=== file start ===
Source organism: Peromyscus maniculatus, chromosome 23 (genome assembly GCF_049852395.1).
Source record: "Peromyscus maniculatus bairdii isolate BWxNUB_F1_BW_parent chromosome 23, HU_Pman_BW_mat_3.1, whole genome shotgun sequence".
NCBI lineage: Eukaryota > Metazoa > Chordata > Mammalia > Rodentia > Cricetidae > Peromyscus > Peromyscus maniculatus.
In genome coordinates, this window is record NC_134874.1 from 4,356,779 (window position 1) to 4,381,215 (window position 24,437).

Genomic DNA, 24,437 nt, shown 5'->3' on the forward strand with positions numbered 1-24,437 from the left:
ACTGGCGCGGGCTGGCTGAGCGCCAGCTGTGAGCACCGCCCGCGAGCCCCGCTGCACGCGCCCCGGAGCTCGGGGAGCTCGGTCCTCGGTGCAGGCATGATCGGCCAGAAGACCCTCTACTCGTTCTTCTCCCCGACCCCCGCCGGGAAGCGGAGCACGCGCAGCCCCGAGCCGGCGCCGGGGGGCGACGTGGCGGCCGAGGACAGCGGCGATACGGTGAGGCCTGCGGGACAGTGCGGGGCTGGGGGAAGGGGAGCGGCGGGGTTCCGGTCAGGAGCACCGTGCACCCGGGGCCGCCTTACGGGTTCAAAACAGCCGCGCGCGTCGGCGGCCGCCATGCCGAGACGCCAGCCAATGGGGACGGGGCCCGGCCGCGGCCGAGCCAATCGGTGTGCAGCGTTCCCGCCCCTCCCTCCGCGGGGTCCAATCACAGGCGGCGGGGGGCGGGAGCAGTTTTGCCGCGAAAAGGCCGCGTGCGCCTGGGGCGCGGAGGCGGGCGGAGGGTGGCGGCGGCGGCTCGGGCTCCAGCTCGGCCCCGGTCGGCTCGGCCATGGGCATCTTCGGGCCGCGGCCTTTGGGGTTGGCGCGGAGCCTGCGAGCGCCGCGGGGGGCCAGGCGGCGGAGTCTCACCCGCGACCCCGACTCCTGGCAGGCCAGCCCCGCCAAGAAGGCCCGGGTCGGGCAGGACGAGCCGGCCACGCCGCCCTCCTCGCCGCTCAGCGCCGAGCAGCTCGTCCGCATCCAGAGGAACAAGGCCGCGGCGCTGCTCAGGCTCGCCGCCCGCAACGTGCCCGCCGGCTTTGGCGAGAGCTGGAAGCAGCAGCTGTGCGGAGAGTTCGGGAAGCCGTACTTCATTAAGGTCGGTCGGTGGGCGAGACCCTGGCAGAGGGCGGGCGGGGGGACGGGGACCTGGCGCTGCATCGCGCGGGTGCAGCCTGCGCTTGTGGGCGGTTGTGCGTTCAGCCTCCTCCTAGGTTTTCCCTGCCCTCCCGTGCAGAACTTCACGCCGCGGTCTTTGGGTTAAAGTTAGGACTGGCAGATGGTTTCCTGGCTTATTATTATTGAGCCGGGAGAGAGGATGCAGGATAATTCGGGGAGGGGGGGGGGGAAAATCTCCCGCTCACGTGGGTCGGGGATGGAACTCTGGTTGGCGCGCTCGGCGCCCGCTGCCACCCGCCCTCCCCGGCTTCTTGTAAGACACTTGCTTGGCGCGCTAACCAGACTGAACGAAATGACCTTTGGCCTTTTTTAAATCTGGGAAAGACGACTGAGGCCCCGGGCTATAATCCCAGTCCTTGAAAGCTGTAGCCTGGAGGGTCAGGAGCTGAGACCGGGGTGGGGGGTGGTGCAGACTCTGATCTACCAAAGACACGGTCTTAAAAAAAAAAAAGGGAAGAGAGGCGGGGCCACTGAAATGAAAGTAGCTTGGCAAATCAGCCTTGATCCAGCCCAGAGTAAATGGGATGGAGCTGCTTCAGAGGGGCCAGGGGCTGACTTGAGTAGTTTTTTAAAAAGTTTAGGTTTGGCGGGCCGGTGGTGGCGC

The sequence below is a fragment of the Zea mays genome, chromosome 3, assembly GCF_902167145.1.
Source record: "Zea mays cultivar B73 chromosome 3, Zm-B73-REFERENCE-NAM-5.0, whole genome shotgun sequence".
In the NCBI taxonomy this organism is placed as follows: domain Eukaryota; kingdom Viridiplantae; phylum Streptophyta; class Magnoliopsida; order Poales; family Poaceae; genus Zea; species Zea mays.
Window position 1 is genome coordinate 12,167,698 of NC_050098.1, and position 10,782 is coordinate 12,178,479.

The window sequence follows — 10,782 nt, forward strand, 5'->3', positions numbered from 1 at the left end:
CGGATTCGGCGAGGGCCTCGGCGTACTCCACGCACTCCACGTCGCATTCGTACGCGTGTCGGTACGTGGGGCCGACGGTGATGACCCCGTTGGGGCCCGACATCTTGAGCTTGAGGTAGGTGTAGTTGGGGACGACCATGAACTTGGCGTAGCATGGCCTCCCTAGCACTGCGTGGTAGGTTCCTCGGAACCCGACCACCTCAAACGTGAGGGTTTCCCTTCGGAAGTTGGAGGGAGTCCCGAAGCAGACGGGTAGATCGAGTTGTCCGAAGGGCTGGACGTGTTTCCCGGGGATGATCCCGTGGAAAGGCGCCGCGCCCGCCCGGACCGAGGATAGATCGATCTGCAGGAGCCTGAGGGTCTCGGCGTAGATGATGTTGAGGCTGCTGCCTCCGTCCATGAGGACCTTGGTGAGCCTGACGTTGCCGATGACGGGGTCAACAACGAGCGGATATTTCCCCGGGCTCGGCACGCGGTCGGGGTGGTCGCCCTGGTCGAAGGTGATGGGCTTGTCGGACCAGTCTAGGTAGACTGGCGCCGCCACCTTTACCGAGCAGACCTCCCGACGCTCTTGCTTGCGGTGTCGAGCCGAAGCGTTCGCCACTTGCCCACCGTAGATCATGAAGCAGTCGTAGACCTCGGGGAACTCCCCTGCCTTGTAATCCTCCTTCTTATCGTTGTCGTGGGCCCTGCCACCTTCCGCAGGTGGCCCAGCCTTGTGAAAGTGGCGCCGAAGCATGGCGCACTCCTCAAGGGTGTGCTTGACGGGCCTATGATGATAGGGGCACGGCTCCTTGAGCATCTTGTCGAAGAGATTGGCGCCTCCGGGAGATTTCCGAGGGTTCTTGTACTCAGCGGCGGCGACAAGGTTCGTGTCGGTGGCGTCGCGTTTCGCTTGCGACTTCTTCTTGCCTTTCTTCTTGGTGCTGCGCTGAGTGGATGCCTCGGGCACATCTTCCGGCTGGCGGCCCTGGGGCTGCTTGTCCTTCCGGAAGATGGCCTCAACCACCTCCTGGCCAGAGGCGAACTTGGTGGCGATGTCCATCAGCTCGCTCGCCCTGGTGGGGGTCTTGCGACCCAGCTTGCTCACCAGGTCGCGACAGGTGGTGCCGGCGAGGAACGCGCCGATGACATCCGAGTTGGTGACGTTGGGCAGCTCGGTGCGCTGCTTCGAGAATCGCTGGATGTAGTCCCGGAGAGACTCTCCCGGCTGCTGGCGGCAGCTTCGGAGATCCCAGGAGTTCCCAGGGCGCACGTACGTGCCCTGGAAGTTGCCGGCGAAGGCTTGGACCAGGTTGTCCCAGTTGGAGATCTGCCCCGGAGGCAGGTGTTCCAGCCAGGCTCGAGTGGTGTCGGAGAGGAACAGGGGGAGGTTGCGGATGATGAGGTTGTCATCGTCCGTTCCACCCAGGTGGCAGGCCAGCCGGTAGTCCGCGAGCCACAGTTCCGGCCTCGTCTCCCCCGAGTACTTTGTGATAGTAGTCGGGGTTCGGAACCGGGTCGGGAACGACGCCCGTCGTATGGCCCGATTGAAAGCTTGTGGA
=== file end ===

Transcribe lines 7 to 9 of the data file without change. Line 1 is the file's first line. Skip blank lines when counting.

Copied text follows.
The sequence below is a fragment of the Zea mays genome, chromosome 3, assembly GCF_902167145.1.
Source record: "Zea mays cultivar B73 chromosome 3, Zm-B73-REFERENCE-NAM-5.0, whole genome shotgun sequence".
In the NCBI taxonomy this organism is placed as follows: domain Eukaryota; kingdom Viridiplantae; phylum Streptophyta; class Magnoliopsida; order Poales; family Poaceae; genus Zea; species Zea mays.